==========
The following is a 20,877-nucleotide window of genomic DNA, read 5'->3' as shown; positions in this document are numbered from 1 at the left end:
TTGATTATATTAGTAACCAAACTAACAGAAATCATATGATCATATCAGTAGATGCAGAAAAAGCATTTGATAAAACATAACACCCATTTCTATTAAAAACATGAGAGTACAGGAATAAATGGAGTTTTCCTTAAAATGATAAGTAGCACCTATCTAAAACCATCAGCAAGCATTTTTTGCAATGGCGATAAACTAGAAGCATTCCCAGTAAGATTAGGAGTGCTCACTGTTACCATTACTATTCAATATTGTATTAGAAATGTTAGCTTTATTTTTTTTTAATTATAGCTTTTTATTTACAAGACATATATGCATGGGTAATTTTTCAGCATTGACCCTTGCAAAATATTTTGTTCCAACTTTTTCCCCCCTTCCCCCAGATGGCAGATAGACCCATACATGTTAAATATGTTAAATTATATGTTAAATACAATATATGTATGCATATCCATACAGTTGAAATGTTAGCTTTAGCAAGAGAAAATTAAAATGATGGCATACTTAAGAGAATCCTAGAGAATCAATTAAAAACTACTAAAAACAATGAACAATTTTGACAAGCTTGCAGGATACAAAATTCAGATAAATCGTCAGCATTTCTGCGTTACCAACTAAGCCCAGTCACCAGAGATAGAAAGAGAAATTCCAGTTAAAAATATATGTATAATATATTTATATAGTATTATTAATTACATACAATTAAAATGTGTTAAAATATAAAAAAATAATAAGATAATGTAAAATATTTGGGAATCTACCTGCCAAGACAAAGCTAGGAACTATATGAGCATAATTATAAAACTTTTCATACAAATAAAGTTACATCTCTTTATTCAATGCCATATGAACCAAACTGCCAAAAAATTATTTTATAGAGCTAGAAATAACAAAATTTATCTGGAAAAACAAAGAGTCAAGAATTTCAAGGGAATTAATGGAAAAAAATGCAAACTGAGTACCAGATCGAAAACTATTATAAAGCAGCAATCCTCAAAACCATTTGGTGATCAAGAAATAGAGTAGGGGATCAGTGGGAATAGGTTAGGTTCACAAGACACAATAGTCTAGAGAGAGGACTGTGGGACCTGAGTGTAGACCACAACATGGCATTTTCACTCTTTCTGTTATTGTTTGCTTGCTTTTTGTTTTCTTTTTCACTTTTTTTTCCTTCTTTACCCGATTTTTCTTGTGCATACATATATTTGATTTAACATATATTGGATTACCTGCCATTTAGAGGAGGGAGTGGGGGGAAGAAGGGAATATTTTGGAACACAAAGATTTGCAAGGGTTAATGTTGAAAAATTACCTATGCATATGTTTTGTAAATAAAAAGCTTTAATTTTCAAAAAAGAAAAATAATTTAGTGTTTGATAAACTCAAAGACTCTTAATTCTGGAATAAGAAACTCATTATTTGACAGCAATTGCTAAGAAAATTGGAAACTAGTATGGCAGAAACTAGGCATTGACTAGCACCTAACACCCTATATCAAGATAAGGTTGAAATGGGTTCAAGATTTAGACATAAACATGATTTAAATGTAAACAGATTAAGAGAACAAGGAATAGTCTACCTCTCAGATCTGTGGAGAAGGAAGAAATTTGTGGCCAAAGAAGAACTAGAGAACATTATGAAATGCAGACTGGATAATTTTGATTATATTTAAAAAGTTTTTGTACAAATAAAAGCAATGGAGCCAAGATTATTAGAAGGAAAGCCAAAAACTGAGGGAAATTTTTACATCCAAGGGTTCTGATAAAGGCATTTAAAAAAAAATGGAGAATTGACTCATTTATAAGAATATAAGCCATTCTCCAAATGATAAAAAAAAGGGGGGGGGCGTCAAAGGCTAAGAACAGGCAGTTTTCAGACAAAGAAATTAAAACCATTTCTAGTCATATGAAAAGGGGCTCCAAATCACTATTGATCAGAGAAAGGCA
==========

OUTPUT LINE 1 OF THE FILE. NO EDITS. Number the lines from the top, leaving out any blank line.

The following is a 20,877-nucleotide window of genomic DNA, read 5'->3' as shown; positions in this document are numbered from 1 at the left end: